Composition and Inverse
Functions provide an opportunity for manipulating expressions using different values.
These values can help business owners, data analysts, and even the consumer compare rates and data. Functions also extend independent (x) and dependent (y) variables by graphing in the coordinate plane and creating a visual demonstration of the relationship.
The following functions will be used in the required problems.
f(x) = 2x+5 g(x) = x2+3 h(x) = (7-x)/3
The first task is to compute (f – h)(4).
(f – h)(4) = f(4) – h(4) Because of rules of composition, each function may be
calculated separately and then subtracted.
f(4) = 2(4) + 5 The ‘x’ was replaced with the 4 ...view middle of the document...
(h°g)(x) = [7 – (x2 + 3)]/3 Through distributive property, the rule of ‘h’ is applied to ‘g’.
(h°g)(x) = (4 - x2 )/3 The final results.
The next task is to transform g(x) so the graph is placed 6 units to the right and 7 units down from where it would be right now.
Six units to the right means a -6 would be included with ‘x’ to be squared.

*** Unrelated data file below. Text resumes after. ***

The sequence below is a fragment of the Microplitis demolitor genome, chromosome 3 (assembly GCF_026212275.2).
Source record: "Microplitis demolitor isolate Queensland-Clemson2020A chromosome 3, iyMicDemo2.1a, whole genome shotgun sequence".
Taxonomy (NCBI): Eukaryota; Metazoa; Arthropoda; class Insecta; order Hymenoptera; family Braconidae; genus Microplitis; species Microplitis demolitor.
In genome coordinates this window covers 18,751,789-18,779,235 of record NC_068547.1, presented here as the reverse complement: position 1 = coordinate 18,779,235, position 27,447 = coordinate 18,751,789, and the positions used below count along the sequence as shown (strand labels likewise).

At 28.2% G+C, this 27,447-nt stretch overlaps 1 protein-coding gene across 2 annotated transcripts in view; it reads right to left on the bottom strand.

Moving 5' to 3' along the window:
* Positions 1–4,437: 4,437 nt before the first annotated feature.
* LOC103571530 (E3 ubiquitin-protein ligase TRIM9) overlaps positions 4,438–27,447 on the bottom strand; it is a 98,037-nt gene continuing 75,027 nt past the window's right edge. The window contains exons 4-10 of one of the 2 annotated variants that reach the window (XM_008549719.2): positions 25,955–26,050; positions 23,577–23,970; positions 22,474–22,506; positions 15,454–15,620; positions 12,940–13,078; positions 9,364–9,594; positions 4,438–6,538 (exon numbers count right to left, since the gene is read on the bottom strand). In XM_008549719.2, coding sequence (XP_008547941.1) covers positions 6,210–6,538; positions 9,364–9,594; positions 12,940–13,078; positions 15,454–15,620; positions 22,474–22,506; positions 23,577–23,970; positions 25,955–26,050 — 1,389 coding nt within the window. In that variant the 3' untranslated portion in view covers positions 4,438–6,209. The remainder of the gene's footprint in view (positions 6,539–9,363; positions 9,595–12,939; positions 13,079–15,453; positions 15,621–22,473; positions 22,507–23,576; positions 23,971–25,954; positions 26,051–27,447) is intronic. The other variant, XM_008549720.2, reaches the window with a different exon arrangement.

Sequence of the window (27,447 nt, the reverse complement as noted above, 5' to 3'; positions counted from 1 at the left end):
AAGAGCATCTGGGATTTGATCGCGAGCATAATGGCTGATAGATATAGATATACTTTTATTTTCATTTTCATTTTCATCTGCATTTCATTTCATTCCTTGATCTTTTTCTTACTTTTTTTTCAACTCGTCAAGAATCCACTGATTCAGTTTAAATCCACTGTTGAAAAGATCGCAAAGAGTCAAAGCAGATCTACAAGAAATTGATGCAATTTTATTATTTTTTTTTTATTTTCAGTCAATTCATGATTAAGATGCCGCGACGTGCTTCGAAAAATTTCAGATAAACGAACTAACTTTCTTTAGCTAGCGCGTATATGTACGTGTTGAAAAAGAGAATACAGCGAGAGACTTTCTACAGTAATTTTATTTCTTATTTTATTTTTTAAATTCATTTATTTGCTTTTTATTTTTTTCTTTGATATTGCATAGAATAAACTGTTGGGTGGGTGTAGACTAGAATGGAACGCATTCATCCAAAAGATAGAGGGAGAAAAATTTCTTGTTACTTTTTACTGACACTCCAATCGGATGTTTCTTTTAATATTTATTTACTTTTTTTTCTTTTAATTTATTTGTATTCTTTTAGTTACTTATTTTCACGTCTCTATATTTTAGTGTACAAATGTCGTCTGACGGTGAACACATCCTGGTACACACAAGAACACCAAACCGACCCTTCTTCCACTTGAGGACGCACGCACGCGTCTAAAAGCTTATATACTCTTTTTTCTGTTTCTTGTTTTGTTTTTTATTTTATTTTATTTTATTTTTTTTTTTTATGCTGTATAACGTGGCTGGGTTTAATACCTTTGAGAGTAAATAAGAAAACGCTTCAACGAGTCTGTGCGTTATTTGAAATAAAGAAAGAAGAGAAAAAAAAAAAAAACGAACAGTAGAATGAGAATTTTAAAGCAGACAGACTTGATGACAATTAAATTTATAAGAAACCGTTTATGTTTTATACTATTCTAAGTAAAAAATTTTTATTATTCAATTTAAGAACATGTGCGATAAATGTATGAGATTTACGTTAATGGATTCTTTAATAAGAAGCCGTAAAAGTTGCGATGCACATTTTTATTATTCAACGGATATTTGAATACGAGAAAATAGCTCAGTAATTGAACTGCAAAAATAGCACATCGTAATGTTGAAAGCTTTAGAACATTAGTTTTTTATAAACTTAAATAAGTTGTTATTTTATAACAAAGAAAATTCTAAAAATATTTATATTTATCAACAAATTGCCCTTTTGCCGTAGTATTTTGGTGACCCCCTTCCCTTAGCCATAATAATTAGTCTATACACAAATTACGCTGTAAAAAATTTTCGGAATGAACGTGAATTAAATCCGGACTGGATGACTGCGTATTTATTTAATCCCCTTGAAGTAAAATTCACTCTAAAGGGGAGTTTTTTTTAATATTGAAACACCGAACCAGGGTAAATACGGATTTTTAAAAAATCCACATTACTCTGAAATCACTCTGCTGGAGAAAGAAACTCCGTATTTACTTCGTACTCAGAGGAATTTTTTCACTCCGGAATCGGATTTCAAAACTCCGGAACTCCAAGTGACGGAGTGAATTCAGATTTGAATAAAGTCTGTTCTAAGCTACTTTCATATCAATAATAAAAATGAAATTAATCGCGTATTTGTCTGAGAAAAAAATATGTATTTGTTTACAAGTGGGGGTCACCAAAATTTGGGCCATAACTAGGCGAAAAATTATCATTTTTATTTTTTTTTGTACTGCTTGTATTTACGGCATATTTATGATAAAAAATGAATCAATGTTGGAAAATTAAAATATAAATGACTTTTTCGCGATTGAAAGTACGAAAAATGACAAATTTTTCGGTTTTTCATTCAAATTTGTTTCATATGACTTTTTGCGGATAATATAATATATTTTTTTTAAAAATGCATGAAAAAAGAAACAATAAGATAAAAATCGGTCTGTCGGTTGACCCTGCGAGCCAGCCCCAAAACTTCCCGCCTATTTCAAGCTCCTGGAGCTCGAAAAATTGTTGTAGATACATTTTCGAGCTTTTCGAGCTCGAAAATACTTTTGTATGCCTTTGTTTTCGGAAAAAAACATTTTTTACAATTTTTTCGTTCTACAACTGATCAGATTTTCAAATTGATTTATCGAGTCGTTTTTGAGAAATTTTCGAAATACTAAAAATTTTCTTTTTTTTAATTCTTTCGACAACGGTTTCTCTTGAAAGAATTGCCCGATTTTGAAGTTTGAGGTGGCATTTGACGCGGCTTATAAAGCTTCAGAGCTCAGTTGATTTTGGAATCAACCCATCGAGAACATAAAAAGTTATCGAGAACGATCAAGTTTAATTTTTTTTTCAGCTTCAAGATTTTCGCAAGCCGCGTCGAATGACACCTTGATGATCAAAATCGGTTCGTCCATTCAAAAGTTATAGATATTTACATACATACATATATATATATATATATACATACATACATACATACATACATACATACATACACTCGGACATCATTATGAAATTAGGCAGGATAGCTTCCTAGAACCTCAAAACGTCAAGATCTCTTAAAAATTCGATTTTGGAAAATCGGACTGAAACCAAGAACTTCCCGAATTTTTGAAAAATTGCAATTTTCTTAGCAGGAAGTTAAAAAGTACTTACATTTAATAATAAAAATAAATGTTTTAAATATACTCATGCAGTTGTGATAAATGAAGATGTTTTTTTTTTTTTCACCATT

Seven units down means, we need to put -7 outside of the squaring.
The new function will look like this after using order of operations to simplify:
g(x) = x2 + 3
G(x) = (x-6)2 + 3 -7
G(x) = (x-6)2 – 4
The final requirement is to find the inverse of two functions, f and h. To find the inverse the function are written with ‘y’ instead of the function name, then the places of ‘x’ and ‘y’ will be switched, and solve for ‘y’ again. Here are the functions:
f(x) = 2x+5 h(x) = (7-x)/3
Here we replace f(x) and h(x) with ‘y’:
y = 2x+5 y = (7-x)/3
Here we switch the ‘y’ and the ‘x’:
x = 2y+5 x = (7-y)/3
Now we solve for ‘y’:
Add -5 to...